The cost of external equity capital is higher than the investor-required rate of return because of flotation costs (underwriting expenses and underpricing). Recognizing this, regulatory agencies have generally included an allowance for flotation costs in the authorized cost of capital. The adjustment for flotation costs can have a significant effect on the firm and its consumers. For example, a change of 0.5 percent in the required return on equity of the entire Bell System would change its before-tax annual revenue requirements by about $400 million.1 In spite of its significance, flotation cost adjustments are usually made in an ad hoc fashion. In this paper we derive a flotation cost adjustment formula which is consistent with accepted principles of share valuation and the available empirical evidence on the nature of flotation costs. Our formula yields the adjustment to the utility's allowed return on equity which maintains unimpaired the value of the dividend stream corresponding to pre-issue stockholders. It depends on easily estimable parameters characterizing the financial policy of the utility and the magnitude of flotation costs. We also show the relationship between the results of this paper and Gordon's approach to valuation. Gordon seems to be the only author who previously considered the problem of equity valuation under continuous equity financing and flotation costs, but he did not derive a flotation cost adjustment formula.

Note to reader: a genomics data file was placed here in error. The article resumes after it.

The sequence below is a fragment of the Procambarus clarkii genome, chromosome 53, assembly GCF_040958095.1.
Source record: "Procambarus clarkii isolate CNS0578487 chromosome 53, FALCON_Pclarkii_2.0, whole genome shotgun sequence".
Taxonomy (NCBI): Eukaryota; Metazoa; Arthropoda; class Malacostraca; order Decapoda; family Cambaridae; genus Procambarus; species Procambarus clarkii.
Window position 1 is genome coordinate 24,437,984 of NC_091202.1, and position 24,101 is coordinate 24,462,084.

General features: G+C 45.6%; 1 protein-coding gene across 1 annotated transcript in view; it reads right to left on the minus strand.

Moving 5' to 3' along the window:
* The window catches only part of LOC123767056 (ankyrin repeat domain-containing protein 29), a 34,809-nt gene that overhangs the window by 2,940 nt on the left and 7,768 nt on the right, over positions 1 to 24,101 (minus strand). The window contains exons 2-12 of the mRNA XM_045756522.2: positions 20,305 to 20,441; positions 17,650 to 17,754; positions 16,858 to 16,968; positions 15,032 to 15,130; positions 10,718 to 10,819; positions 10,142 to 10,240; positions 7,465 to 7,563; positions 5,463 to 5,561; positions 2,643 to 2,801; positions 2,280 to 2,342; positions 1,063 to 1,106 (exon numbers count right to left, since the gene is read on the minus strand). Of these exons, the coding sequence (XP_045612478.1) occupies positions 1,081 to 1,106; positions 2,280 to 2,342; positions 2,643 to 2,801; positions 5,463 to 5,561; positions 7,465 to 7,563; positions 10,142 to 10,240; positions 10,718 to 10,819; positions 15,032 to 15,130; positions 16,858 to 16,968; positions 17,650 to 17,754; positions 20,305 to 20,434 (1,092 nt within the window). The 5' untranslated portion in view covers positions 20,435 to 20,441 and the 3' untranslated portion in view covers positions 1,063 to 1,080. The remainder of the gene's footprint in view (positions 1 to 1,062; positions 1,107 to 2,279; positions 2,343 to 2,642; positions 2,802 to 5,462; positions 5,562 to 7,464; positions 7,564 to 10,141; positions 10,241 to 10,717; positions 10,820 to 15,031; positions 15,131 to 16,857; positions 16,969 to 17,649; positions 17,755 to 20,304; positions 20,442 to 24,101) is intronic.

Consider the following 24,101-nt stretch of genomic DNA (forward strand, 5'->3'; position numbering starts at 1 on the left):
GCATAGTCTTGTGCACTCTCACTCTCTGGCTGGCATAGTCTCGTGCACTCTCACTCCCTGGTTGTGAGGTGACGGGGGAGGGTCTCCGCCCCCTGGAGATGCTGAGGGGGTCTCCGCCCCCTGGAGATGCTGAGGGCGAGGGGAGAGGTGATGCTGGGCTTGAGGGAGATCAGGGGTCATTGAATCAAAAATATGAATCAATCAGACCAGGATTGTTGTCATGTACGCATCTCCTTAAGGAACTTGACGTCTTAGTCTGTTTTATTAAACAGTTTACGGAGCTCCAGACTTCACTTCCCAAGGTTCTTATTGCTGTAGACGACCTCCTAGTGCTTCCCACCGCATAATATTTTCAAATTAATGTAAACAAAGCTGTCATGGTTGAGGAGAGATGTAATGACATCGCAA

Arzac, Enrique, and Matityahu Marcus. "Flotation Cost Allowance in Rate of Return Regulation: A Note." Journal of Finance 36, no. 5 (December 1981): 1199-1202.
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